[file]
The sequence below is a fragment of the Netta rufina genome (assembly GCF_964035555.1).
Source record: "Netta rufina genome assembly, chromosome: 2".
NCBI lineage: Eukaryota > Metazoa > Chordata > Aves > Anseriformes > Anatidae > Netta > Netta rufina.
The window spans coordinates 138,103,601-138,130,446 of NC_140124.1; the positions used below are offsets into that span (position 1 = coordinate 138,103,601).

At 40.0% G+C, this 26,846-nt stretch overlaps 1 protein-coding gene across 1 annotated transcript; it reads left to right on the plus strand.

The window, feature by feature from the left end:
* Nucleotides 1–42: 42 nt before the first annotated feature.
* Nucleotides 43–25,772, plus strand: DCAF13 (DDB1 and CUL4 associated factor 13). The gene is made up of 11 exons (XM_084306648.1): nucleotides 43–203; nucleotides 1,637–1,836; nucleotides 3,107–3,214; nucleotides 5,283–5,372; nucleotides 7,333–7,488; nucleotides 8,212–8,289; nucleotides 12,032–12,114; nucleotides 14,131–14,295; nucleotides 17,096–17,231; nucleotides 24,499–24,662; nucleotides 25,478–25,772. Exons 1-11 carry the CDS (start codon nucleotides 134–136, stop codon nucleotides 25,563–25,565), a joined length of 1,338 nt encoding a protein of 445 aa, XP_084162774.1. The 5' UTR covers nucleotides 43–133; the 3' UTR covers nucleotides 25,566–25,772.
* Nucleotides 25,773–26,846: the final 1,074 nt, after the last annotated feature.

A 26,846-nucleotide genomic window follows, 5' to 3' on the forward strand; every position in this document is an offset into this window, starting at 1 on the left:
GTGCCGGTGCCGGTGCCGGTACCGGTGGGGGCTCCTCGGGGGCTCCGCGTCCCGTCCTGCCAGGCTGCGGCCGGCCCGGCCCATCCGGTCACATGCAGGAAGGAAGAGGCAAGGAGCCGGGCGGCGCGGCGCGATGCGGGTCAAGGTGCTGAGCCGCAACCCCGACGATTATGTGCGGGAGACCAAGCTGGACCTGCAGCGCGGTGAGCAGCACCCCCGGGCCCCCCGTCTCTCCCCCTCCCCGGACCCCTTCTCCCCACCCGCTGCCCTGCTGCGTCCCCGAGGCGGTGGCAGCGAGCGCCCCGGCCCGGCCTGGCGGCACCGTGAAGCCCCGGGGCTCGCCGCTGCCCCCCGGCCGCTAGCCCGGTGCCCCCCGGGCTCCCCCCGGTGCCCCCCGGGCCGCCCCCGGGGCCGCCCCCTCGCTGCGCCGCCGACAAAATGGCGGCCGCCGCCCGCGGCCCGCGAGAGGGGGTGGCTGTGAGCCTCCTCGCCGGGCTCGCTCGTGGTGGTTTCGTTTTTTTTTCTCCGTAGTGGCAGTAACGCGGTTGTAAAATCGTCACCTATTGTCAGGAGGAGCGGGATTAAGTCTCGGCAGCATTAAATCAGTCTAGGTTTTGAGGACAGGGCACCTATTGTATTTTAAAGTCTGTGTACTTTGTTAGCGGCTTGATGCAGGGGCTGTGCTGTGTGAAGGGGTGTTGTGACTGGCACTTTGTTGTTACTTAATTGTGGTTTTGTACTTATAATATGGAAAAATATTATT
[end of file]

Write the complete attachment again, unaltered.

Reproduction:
The sequence below is a fragment of the Netta rufina genome (assembly GCF_964035555.1).
Source record: "Netta rufina genome assembly, chromosome: 2".
NCBI lineage: Eukaryota > Metazoa > Chordata > Aves > Anseriformes > Anatidae > Netta > Netta rufina.
The window spans coordinates 138,103,601-138,130,446 of NC_140124.1; the positions used below are offsets into that span (position 1 = coordinate 138,103,601).

At 40.0% G+C, this 26,846-nt stretch overlaps 1 protein-coding gene across 1 annotated transcript; it reads left to right on the plus strand.

The window, feature by feature from the left end:
* Nucleotides 1–42: 42 nt before the first annotated feature.
* Nucleotides 43–25,772, plus strand: DCAF13 (DDB1 and CUL4 associated factor 13). The gene is made up of 11 exons (XM_084306648.1): nucleotides 43–203; nucleotides 1,637–1,836; nucleotides 3,107–3,214; nucleotides 5,283–5,372; nucleotides 7,333–7,488; nucleotides 8,212–8,289; nucleotides 12,032–12,114; nucleotides 14,131–14,295; nucleotides 17,096–17,231; nucleotides 24,499–24,662; nucleotides 25,478–25,772. Exons 1-11 carry the CDS (start codon nucleotides 134–136, stop codon nucleotides 25,563–25,565), a joined length of 1,338 nt encoding a protein of 445 aa, XP_084162774.1. The 5' UTR covers nucleotides 43–133; the 3' UTR covers nucleotides 25,566–25,772.
* Nucleotides 25,773–26,846: the final 1,074 nt, after the last annotated feature.

A 26,846-nucleotide genomic window follows, 5' to 3' on the forward strand; every position in this document is an offset into this window, starting at 1 on the left:
GTGCCGGTGCCGGTGCCGGTACCGGTGGGGGCTCCTCGGGGGCTCCGCGTCCCGTCCTGCCAGGCTGCGGCCGGCCCGGCCCATCCGGTCACATGCAGGAAGGAAGAGGCAAGGAGCCGGGCGGCGCGGCGCGATGCGGGTCAAGGTGCTGAGCCGCAACCCCGACGATTATGTGCGGGAGACCAAGCTGGACCTGCAGCGCGGTGAGCAGCACCCCCGGGCCCCCCGTCTCTCCCCCTCCCCGGACCCCTTCTCCCCACCCGCTGCCCTGCTGCGTCCCCGAGGCGGTGGCAGCGAGCGCCCCGGCCCGGCCTGGCGGCACCGTGAAGCCCCGGGGCTCGCCGCTGCCCCCCGGCCGCTAGCCCGGTGCCCCCCGGGCTCCCCCCGGTGCCCCCCGGGCCGCCCCCGGGGCCGCCCCCTCGCTGCGCCGCCGACAAAATGGCGGCCGCCGCCCGCGGCCCGCGAGAGGGGGTGGCTGTGAGCCTCCTCGCCGGGCTCGCTCGTGGTGGTTTCGTTTTTTTTTCTCCGTAGTGGCAGTAACGCGGTTGTAAAATCGTCACCTATTGTCAGGAGGAGCGGGATTAAGTCTCGGCAGCATTAAATCAGTCTAGGTTTTGAGGACAGGGCACCTATTGTATTTTAAAGTCTGTGTACTTTGTTAGCGGCTTGATGCAGGGGCTGTGCTGTGTGAAGGGGTGTTGTGACTGGCACTTTGTTGTTACTTAATTGTGGTTTTGTACTTATAATATGGAAAAATATTATT